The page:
Warp Terminal

Install Warp in your MacOS

Day 21 to 40

As I become more accustomed to the operating system, I'm starting to appreciate its unique features, even though some take a bit of getting used to. For example, the Command button being positioned differently from the standard leftmost position initially seemed strange, but now I find it intriguing.

However, I do miss the Windows button that I used in Ubuntu to quickly view all my running apps. Its absence in MacOS makes it a bit challenging for me to navigate between applications efficiently. Additionally, the gestures initially felt unfamiliar and didn't make much sense, but I'm gradually understanding their purpose and finding them more intuitive.

One thing that still surprises me is the complete absence of Alt+F4, a familiar keyboard shortcut for closing windows. Instead, Extreme Delight relies on the Command+Q combination, which not only closes the active window but also closes all other windows of the same application. It took me some time to adjust to this behavior, as I often found myself missing the simplicity of Alt+F4.

And not only the good things missing, but the bad things missing too hihi the start menu with it sluggish search bar, The almost always bugging out task bar area and a itching edge dominance/defaulting.

The switch from Windows to macOS not only brings the absence of certain positive features but also provides relief from some frustrating aspects. Gone is the sluggish Start Menu search and occasional taskbar bugs that Windows users might have encountered. Additionally, there is no dominant push for a specific browser, unlike Microsoft Edge in Windows. Overall, macOS offers a more stable and reliable experience while respecting user preferences and providing a smoother interface.

Bad Windows Search Bar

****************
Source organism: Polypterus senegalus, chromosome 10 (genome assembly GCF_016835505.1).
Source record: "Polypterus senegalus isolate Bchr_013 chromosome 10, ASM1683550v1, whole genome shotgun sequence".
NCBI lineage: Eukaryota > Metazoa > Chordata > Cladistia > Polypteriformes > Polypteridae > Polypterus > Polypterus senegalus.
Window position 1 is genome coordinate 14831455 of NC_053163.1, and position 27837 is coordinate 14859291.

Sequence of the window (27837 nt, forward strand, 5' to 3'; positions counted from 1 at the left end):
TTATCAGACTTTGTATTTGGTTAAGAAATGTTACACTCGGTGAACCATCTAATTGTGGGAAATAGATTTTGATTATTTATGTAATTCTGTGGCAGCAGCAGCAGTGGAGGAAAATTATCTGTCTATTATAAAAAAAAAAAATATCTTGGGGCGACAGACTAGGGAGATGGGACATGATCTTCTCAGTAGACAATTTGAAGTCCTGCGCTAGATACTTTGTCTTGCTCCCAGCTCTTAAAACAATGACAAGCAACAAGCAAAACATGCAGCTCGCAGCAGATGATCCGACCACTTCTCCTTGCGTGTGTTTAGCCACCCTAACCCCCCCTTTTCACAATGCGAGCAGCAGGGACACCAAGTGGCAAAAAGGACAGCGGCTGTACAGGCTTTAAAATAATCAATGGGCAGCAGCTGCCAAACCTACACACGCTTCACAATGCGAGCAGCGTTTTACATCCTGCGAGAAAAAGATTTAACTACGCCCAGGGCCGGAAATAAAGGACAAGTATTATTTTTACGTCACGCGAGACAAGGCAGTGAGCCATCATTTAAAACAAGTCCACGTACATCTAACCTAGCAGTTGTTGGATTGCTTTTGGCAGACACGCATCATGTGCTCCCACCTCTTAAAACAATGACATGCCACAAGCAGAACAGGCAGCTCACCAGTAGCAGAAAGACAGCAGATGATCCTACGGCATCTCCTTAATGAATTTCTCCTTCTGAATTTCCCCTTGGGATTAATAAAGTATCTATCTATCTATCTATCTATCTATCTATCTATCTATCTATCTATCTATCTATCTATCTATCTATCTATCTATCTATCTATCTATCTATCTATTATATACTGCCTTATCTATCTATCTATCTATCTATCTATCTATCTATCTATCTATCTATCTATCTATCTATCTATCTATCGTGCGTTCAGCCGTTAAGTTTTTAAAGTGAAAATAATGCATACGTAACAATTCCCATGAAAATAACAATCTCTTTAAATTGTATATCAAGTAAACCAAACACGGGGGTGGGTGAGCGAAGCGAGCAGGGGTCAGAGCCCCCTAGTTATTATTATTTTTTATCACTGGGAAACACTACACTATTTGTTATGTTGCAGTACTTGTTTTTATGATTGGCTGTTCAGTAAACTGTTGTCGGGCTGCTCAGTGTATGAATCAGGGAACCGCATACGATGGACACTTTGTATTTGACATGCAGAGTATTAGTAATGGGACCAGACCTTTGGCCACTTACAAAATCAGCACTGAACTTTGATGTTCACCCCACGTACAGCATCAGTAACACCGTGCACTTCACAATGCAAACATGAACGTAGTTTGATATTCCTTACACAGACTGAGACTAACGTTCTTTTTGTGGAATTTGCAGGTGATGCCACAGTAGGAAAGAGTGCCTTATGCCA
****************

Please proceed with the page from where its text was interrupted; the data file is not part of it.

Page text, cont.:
The last 20 days

During my last 20 days in macOS after transitioning from Ubuntu, there have been several standout features that I absolutely love. The touchpad has been a true delight, with its incredible haptic feedback and seamless navigation. I also appreciate the Safari integration with a fingerprint-based password manager, which adds convenience and security to my browsing experience.

And let's not forget about the zsh shell, which is like having a witty and lightning-fast personal assistant in the command line. It's the only shell that can tell a "ls" from an "ls -al" joke without missing a beat.


In conclusion, my transition to macOS from Ubuntu has been a positive and enjoyable experience. I have discovered numerous features that I genuinely love, such as the responsive touchpad, seamless window transitions, and the convenience of Safari's fingerprint-based password manager. The zsh shell has been a delight to use, adding a touch of humour and efficiency to my command-line interactions. Whether it's the fast-moving mouse pointer or the quick access to the side bar for fun shortcuts, macOS has truly added an element of fun to my computing life and the streamlined installation process, macOS has exceeded my expectations. Overall, these past 60 days have been a delightful journey, filled with both productivity and laughter

Top comments (1)

pvivo profile image
Peter Vivo

Great journey, my advice for macOS is homebrew
After homebrew installed, you can install other program from terminal:

Try the iterm2 which is great terminal program, with <command>+D can open new terminal in one window.

brew install iterm2
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brew also great when I would like migrate from one mac to another just see already installed stuffs

brew list